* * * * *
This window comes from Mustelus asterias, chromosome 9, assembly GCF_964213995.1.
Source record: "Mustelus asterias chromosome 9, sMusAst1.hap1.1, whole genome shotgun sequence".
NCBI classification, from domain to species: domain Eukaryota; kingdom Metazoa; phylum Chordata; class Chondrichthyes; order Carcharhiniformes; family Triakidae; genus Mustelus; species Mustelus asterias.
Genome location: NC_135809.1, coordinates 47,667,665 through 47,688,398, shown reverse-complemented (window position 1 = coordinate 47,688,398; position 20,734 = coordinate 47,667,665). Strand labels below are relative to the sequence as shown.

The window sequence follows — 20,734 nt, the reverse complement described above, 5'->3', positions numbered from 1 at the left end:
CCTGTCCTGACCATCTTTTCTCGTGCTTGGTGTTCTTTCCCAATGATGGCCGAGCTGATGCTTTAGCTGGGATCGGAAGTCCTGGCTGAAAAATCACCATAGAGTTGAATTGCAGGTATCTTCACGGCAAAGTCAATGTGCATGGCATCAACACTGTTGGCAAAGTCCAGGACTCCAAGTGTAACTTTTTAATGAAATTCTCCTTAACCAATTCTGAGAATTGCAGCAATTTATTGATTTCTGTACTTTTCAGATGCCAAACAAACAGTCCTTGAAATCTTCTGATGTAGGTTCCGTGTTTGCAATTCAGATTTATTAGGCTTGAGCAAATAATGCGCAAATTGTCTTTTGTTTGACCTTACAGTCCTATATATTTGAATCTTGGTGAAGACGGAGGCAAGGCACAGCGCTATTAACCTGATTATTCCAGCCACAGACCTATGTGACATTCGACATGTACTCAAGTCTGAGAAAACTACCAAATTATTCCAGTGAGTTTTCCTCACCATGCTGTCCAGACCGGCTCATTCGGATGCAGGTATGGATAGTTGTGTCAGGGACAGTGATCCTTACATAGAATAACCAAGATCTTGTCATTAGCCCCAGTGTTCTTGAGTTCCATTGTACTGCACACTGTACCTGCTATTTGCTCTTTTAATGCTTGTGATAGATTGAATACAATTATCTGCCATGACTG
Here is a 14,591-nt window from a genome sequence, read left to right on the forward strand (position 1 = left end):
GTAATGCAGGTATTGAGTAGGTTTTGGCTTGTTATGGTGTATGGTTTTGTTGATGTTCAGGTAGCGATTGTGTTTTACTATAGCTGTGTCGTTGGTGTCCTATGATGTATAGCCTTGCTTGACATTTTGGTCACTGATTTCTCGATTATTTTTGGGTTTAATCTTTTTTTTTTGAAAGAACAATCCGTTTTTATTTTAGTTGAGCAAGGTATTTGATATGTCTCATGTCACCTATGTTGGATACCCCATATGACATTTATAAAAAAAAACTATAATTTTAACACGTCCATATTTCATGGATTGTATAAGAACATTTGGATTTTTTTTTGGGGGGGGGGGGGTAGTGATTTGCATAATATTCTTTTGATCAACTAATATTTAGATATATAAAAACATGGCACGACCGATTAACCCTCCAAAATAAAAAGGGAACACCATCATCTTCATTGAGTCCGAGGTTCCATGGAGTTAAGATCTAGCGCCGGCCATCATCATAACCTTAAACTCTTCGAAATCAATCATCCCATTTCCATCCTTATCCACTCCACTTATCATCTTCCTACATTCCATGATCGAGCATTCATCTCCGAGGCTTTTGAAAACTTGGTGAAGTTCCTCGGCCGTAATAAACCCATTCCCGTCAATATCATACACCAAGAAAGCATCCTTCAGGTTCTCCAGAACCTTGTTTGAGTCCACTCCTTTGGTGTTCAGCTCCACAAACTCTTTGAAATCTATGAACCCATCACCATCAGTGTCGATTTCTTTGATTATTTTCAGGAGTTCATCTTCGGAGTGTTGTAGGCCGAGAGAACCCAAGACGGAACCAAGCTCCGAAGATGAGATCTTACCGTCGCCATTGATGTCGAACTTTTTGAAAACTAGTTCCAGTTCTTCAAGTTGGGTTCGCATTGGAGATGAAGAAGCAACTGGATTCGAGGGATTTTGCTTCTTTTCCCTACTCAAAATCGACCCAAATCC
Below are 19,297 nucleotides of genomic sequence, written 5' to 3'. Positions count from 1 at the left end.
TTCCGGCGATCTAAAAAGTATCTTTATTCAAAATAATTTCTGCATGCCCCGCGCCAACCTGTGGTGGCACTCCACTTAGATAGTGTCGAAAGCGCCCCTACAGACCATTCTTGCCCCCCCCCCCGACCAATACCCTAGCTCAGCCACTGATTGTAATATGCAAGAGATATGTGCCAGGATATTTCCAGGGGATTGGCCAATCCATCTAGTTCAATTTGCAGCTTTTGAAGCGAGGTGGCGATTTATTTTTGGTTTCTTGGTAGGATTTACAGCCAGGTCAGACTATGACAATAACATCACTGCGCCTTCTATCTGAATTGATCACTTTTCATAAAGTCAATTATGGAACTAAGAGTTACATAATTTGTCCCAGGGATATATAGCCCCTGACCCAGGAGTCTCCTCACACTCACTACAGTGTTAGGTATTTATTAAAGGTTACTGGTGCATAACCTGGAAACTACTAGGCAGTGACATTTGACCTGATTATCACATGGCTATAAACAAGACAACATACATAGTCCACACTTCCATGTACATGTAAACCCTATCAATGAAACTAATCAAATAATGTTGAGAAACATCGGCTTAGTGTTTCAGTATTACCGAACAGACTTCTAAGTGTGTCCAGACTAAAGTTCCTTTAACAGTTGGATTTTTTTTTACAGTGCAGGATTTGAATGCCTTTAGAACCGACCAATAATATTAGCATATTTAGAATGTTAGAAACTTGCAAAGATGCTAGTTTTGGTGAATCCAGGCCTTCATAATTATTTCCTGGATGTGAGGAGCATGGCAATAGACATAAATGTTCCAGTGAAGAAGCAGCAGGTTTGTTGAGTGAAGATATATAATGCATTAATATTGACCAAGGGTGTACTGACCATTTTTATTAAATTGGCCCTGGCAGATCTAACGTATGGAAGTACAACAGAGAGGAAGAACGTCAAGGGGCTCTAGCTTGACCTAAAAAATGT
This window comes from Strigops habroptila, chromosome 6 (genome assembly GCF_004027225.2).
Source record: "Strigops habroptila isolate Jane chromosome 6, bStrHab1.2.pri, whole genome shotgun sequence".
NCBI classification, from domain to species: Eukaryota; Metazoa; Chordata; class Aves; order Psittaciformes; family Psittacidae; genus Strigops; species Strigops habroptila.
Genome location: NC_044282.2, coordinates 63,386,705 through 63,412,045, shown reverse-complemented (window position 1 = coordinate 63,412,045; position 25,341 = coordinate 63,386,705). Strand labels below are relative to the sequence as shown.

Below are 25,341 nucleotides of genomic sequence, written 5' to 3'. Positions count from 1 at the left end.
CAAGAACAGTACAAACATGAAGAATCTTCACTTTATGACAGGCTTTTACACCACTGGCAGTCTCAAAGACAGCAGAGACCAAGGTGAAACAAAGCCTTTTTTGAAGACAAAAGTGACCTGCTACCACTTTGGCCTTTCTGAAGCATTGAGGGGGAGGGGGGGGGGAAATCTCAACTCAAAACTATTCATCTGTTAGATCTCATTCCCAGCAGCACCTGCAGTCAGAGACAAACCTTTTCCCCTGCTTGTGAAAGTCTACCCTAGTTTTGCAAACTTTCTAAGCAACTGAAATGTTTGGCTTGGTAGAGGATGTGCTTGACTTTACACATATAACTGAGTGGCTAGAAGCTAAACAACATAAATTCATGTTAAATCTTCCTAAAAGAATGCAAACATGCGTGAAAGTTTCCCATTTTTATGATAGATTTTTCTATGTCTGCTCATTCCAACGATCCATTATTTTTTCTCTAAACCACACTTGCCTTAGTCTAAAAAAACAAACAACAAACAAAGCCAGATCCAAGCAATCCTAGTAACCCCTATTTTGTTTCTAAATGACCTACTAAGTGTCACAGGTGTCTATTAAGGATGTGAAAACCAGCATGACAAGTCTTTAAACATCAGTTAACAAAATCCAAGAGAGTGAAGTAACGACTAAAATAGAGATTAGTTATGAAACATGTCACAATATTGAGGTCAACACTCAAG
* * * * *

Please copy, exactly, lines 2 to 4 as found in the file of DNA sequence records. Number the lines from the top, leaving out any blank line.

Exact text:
Source record: "Mustelus asterias chromosome 9, sMusAst1.hap1.1, whole genome shotgun sequence".
NCBI classification, from domain to species: domain Eukaryota; kingdom Metazoa; phylum Chordata; class Chondrichthyes; order Carcharhiniformes; family Triakidae; genus Mustelus; species Mustelus asterias.
Genome location: NC_135809.1, coordinates 47,667,665 through 47,688,398, shown reverse-complemented (window position 1 = coordinate 47,688,398; position 20,734 = coordinate 47,667,665). Strand labels below are relative to the sequence as shown.